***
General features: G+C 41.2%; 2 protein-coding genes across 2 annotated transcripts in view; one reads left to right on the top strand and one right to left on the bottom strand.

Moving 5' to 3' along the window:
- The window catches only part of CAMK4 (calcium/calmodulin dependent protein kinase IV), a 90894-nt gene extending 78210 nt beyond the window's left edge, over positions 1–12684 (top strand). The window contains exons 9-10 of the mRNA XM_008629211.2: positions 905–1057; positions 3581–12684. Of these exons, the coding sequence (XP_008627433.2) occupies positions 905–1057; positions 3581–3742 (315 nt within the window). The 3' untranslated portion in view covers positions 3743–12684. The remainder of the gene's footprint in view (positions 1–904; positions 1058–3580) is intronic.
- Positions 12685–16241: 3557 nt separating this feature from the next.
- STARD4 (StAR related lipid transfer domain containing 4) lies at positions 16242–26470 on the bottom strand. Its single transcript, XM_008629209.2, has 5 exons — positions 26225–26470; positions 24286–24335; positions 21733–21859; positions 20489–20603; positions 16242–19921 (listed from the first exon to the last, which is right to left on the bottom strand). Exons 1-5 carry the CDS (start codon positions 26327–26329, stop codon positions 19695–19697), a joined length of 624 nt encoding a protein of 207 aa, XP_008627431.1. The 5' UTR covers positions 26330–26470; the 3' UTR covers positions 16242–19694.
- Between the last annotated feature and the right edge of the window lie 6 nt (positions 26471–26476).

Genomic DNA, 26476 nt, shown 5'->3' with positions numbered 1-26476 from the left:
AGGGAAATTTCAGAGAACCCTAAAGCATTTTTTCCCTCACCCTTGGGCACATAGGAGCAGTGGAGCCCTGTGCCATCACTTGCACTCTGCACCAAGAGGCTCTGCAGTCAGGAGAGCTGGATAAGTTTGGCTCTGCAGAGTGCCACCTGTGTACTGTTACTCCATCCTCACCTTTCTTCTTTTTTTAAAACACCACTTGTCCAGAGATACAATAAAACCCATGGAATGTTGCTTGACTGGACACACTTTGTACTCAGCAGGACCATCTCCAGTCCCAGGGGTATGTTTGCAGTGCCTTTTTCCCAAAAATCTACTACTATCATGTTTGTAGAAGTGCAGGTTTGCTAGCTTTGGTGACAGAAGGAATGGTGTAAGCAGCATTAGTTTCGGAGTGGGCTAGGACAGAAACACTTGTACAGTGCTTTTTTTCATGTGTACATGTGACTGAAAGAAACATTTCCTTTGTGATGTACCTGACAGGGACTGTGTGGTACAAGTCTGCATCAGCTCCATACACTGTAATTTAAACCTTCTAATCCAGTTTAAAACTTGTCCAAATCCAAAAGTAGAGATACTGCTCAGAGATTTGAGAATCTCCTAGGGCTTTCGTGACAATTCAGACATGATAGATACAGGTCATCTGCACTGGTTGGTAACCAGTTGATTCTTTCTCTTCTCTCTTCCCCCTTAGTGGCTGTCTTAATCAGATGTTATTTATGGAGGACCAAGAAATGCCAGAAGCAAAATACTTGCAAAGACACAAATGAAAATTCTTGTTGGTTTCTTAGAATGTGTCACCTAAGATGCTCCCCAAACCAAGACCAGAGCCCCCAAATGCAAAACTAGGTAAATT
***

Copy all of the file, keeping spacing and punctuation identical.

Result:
General features: G+C 41.2%; 2 protein-coding genes across 2 annotated transcripts in view; one reads left to right on the top strand and one right to left on the bottom strand.

Moving 5' to 3' along the window:
- The window catches only part of CAMK4 (calcium/calmodulin dependent protein kinase IV), a 90894-nt gene extending 78210 nt beyond the window's left edge, over positions 1–12684 (top strand). The window contains exons 9-10 of the mRNA XM_008629211.2: positions 905–1057; positions 3581–12684. Of these exons, the coding sequence (XP_008627433.2) occupies positions 905–1057; positions 3581–3742 (315 nt within the window). The 3' untranslated portion in view covers positions 3743–12684. The remainder of the gene's footprint in view (positions 1–904; positions 1058–3580) is intronic.
- Positions 12685–16241: 3557 nt separating this feature from the next.
- STARD4 (StAR related lipid transfer domain containing 4) lies at positions 16242–26470 on the bottom strand. Its single transcript, XM_008629209.2, has 5 exons — positions 26225–26470; positions 24286–24335; positions 21733–21859; positions 20489–20603; positions 16242–19921 (listed from the first exon to the last, which is right to left on the bottom strand). Exons 1-5 carry the CDS (start codon positions 26327–26329, stop codon positions 19695–19697), a joined length of 624 nt encoding a protein of 207 aa, XP_008627431.1. The 5' UTR covers positions 26330–26470; the 3' UTR covers positions 16242–19694.
- Between the last annotated feature and the right edge of the window lie 6 nt (positions 26471–26476).

Genomic DNA, 26476 nt, shown 5'->3' with positions numbered 1-26476 from the left:
AGGGAAATTTCAGAGAACCCTAAAGCATTTTTTCCCTCACCCTTGGGCACATAGGAGCAGTGGAGCCCTGTGCCATCACTTGCACTCTGCACCAAGAGGCTCTGCAGTCAGGAGAGCTGGATAAGTTTGGCTCTGCAGAGTGCCACCTGTGTACTGTTACTCCATCCTCACCTTTCTTCTTTTTTTAAAACACCACTTGTCCAGAGATACAATAAAACCCATGGAATGTTGCTTGACTGGACACACTTTGTACTCAGCAGGACCATCTCCAGTCCCAGGGGTATGTTTGCAGTGCCTTTTTCCCAAAAATCTACTACTATCATGTTTGTAGAAGTGCAGGTTTGCTAGCTTTGGTGACAGAAGGAATGGTGTAAGCAGCATTAGTTTCGGAGTGGGCTAGGACAGAAACACTTGTACAGTGCTTTTTTTCATGTGTACATGTGACTGAAAGAAACATTTCCTTTGTGATGTACCTGACAGGGACTGTGTGGTACAAGTCTGCATCAGCTCCATACACTGTAATTTAAACCTTCTAATCCAGTTTAAAACTTGTCCAAATCCAAAAGTAGAGATACTGCTCAGAGATTTGAGAATCTCCTAGGGCTTTCGTGACAATTCAGACATGATAGATACAGGTCATCTGCACTGGTTGGTAACCAGTTGATTCTTTCTCTTCTCTCTTCCCCCTTAGTGGCTGTCTTAATCAGATGTTATTTATGGAGGACCAAGAAATGCCAGAAGCAAAATACTTGCAAAGACACAAATGAAAATTCTTGTTGGTTTCTTAGAATGTGTCACCTAAGATGCTCCCCAAACCAAGACCAGAGCCCCCAAATGCAAAACTAGGTAAATT